Is Upgrading from USB Type-A to USB Type-C Really Worth it?
USB Type-C has many advantages. It:
- Eliminates the need for proprietary micro-USB ports, which means your iPhone charging cable may one day be compatible with your friends’ Android
- May make separate laptop and cell phone chargers a thing of the past
- Charges cell phones faster by using up to 100 watts of power, which is enough to charge a laptop
- Creates additional space, on the side of computers and other electronic devices, for more ports or other forms of technology
- Reduced the overall number of cables and adapters needed for households with multiple electronic devices
These benefits are great. But, is making a switch from USB Type-A to USB Type-C worth it?
Making the switch from USB Type-A to USB Type-C would be a very expensive and time-consuming endeavor because, as of October 2016, 99.9% of all laptops, televisions, and other electronic devices are only compatible with USB Type-A.
Adapters exist for making the switch. However, the usage of adapters means cellphones and other handheld devices cannot utilize the quick charging capabilities of USB Type-C. Adapters cause USB Type-C to lose the high wattage needed for quick charging.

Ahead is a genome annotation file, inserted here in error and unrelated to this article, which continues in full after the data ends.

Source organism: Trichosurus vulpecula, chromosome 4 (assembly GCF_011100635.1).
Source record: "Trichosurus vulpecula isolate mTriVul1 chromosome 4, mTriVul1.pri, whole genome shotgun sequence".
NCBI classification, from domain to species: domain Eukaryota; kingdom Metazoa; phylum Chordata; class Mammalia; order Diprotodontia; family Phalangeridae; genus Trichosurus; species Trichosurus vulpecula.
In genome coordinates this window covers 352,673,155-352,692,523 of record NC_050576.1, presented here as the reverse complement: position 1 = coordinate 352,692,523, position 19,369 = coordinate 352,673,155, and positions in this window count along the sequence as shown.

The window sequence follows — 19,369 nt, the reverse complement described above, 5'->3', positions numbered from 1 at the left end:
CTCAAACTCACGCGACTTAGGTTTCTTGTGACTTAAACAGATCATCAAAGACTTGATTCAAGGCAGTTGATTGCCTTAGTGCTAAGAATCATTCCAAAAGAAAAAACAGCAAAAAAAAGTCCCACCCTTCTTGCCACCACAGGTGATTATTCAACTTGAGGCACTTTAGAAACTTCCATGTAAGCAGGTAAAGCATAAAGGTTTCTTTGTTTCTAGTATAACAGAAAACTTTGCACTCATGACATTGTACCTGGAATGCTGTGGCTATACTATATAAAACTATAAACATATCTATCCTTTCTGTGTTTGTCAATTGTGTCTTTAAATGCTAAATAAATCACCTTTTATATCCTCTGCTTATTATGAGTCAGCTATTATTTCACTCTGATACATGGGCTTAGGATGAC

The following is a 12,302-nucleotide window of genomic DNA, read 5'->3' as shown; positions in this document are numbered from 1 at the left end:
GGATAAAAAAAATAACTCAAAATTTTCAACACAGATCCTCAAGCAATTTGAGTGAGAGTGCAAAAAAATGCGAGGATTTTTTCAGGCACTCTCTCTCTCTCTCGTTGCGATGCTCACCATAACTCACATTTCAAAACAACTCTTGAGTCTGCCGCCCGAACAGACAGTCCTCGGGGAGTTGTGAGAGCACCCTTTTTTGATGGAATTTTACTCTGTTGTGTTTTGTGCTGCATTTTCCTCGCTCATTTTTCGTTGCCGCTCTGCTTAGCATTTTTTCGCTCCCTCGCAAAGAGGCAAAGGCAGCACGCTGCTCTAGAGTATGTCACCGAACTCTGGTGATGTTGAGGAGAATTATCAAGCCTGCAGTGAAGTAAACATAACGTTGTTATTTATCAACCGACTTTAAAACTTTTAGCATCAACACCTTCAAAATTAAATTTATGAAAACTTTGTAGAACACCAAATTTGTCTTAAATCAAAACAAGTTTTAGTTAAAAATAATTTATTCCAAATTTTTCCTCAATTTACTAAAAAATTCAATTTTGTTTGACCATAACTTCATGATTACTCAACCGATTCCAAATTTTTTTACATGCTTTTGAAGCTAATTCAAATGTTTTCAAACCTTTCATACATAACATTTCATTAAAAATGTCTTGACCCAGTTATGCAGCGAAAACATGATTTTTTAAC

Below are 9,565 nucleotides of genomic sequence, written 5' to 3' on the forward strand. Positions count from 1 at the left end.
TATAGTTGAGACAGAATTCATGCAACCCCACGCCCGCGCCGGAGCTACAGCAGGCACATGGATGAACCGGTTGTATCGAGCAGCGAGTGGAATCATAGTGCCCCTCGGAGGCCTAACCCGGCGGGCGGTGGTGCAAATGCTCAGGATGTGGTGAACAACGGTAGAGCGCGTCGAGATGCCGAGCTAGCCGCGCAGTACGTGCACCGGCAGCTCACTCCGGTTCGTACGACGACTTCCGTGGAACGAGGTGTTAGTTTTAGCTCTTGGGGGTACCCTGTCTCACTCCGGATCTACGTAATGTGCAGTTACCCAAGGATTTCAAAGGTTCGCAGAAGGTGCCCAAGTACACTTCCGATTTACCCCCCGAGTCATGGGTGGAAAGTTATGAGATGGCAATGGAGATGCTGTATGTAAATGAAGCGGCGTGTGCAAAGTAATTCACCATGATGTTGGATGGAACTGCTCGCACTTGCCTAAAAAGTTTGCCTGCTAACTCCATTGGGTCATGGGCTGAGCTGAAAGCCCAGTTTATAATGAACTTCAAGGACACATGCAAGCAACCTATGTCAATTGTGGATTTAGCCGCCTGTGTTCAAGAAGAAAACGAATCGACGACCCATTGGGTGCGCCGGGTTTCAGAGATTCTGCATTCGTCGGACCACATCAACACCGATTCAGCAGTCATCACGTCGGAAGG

However, most individuals won’t have this problem because there are no cell phones on the market with USB Type-C anyways. Apple suggested USB Type-C as a method for streamlining all cell phone ports but continues to use proprietary thunderbolt connections. Likewise, other manufacturers have been slow to implement the new technology.
The only Android-based smartphone with a Type-C USB port is the Samsung Galaxy Note 7.
However, Samsung Galaxy Note 7 was recalled for spontaneous combustion. The manufacturer admitted fires were caused by a faulty battery, and some speculate the Samsung Galaxy Note 7 battery was unable to handle the 22.5 watts of energy from its Type-C USB port. Given all prior phone batteries have just been able to receive between 5 and 10 watts of energy, it is quite possible Samsung Galaxy Note 7 was ill-equipped for handling the advanced charging capabilities of USB Type-C.
One can only speculate about the cause of Samsung Galaxy Note 7 fires. Even so, it’s safe to say one should wait until this technology has been out a while before making the switch from USB Type-A to Type-C. The main reason why it is important to hold off on upgrading is because, at present, the 12-inch MacBook laptop is the only device you’ll find using USB Type-C.
There are many benefits to USB Type-C. At the same time, USB Type-A doesn’t seem to be going anywhere soon. New handheld devices, laptops, and computers still come with USB Type-A. However, if you own a 12-inch MacBook or would like to try USB Type-C, visit MemoryC.com.
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